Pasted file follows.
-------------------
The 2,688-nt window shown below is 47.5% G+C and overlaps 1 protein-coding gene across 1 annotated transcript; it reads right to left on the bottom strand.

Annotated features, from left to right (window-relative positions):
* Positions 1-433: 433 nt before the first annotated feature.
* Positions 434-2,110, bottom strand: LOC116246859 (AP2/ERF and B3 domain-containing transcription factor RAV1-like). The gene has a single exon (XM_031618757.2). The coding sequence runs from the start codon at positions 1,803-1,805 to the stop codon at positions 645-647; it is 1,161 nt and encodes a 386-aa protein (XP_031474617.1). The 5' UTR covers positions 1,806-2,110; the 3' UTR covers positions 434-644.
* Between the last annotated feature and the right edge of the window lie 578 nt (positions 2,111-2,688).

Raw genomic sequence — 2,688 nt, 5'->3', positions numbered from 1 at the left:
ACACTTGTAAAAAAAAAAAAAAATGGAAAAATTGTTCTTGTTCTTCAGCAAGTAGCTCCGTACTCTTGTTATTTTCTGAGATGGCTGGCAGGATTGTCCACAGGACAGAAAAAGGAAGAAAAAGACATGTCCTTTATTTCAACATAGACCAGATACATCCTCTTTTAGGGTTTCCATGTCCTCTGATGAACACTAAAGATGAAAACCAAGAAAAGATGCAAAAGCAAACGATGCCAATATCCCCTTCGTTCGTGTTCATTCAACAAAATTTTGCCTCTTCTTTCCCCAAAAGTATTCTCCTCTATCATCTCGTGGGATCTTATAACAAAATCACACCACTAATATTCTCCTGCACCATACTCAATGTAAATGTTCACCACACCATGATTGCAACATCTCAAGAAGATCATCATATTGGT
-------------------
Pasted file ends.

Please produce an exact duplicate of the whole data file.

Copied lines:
The 2,688-nt window shown below is 47.5% G+C and overlaps 1 protein-coding gene across 1 annotated transcript; it reads right to left on the bottom strand.

Annotated features, from left to right (window-relative positions):
* Positions 1-433: 433 nt before the first annotated feature.
* Positions 434-2,110, bottom strand: LOC116246859 (AP2/ERF and B3 domain-containing transcription factor RAV1-like). The gene has a single exon (XM_031618757.2). The coding sequence runs from the start codon at positions 1,803-1,805 to the stop codon at positions 645-647; it is 1,161 nt and encodes a 386-aa protein (XP_031474617.1). The 5' UTR covers positions 1,806-2,110; the 3' UTR covers positions 434-644.
* Between the last annotated feature and the right edge of the window lie 578 nt (positions 2,111-2,688).

Raw genomic sequence — 2,688 nt, 5'->3', positions numbered from 1 at the left:
ACACTTGTAAAAAAAAAAAAAAATGGAAAAATTGTTCTTGTTCTTCAGCAAGTAGCTCCGTACTCTTGTTATTTTCTGAGATGGCTGGCAGGATTGTCCACAGGACAGAAAAAGGAAGAAAAAGACATGTCCTTTATTTCAACATAGACCAGATACATCCTCTTTTAGGGTTTCCATGTCCTCTGATGAACACTAAAGATGAAAACCAAGAAAAGATGCAAAAGCAAACGATGCCAATATCCCCTTCGTTCGTGTTCATTCAACAAAATTTTGCCTCTTCTTTCCCCAAAAGTATTCTCCTCTATCATCTCGTGGGATCTTATAACAAAATCACACCACTAATATTCTCCTGCACCATACTCAATGTAAATGTTCACCACACCATGATTGCAACATCTCAAGAAGATCATCATATTGGT